Mental Health and The Care Sector

By Andre Radmall MA MSc BA, Psychotherapist and Life Coach (www.andreradmall.com)

The long term impact of the pandemic on the care sector is as yet to be measured. We know however that already there is widespread sickness, burn out and possibly signs of PTSD. Staff in care homes will be very affect- ed by the high mortality rate in their homes. Covid has in some cases decimated care homes. Unlike hospital wards these are small communities where long standing relationships are built up over long periods of time and in some ways they can be like an extended family. Losing members

of the home to Covid will mean the loss of friends and long term rela- tionships. Some care workers will also have been ill themselves and possibly experienced the death of their colleagues.

Care staff will probably need long term support with their mental health. Issues may include depression, anxiety and trauma. The signs of this can be difficulty sleeping, irritability, low tolerance for stress and mood swings. Even though staff may seem OK that doesn’t mean they

are. It will be important to invest in staff taking the time to receive the support necessary to recover their sense of balance and resilience. It may be necessary for staff to access therapeutic support. This may take the form of cognitive therapy or in some cases targeted therapies with which to address PTSD symptoms. There may be a lot of anger, guilt and even shame in staff who will need professional treatment if they are not to suffer long term mental health issues. This could be a challenge to managers and the wider service as psychological treatment in the NS may be very oversubscribed in the coming year or so. Going forward, another problem may lie in recruitment to the sector given the impact of the serious effects of Covid in the media.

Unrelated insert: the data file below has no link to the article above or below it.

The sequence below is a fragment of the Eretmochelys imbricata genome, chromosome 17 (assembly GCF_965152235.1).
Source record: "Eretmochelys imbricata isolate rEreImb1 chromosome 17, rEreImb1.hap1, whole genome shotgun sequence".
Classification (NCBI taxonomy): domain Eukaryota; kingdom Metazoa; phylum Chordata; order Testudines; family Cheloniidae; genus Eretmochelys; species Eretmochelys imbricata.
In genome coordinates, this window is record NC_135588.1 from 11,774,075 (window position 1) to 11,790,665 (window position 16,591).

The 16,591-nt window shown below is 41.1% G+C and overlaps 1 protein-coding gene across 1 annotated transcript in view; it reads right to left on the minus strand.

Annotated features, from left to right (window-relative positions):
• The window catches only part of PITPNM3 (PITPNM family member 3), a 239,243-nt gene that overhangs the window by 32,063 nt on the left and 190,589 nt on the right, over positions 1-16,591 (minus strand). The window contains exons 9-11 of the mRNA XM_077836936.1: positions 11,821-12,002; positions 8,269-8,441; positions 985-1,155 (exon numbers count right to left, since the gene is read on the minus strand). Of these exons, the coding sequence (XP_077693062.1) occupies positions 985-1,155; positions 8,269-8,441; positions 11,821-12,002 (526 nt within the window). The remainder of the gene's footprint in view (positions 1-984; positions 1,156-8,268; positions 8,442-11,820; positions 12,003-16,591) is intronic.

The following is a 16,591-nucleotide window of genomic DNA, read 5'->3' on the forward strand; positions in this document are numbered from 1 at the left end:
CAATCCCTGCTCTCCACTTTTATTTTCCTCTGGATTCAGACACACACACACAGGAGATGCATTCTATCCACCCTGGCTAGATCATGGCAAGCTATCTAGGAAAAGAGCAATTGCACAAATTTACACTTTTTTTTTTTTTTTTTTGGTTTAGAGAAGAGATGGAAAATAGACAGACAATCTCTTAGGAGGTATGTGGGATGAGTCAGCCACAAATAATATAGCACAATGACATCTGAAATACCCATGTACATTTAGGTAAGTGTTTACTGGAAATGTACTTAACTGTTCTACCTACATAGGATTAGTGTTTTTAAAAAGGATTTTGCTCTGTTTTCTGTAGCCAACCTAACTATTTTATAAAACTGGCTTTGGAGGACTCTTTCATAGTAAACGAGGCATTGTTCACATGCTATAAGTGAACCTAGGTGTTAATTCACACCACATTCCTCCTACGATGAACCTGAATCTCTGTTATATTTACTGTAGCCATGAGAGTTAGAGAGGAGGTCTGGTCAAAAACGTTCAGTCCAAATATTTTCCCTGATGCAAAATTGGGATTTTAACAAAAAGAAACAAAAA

An important aspect of care home workers’ own mental health recov- ery will be the support of their work colleagues and friends. This is part- ly because these people will have an understanding of the trauma they have been through. I think self help groups of care workers facilitated by a professional could be valuable in helping workers recover from their experiences of the pandemic. It is often the case that the people working in a similar situation will be able to share tips and advice to help maintain mental health. These groups can also be a way of preventing the isolation that often accompanies depression and stress related reac- tions. Workers will also need support from groups like family and non- work friends. One reaction to low mood is social isolation and of course this is made worse at this time by the social distancing restrictions. So it

becomes more important than ever that friends check in on those work- ing in this sector and if necessary have the discussion with them about seeking medical support if necessary. The nature of care sector workers is often to put others’ needs before their own so it is helpful if those close to them can encourage them to share their feelings and take some time and space for themselves.

A helpful tool for care workers may be to practice compassionate mindfulness. This is an approach whereby physical and emotional feel- ings are acknowledged, observed without judgement and accepted. It is often helpful to support this kind of approach with a general attitude of being kind to oneself and taking time for self care. Walks, exercise and getting enough sleep can be very helpful in supporting this mindful approach.

In summary, it is helpful to consider the long term effects of working through a pandemic in the care sector. It is likely to impact mental health and appropriate long term therapy and support will need to be considered across the sector.

Andre was formerly Manager and Group Therapist at Priory Hospital North London and a Psychotherapist at Rafan House in Harley Street. For the last twenty years he has worked in private practice specialising in depression, anxiety and stress, family therapy, addictions and issues of self worth. His new book on ‘How to pivot your life story’ is due to be published May 2021.

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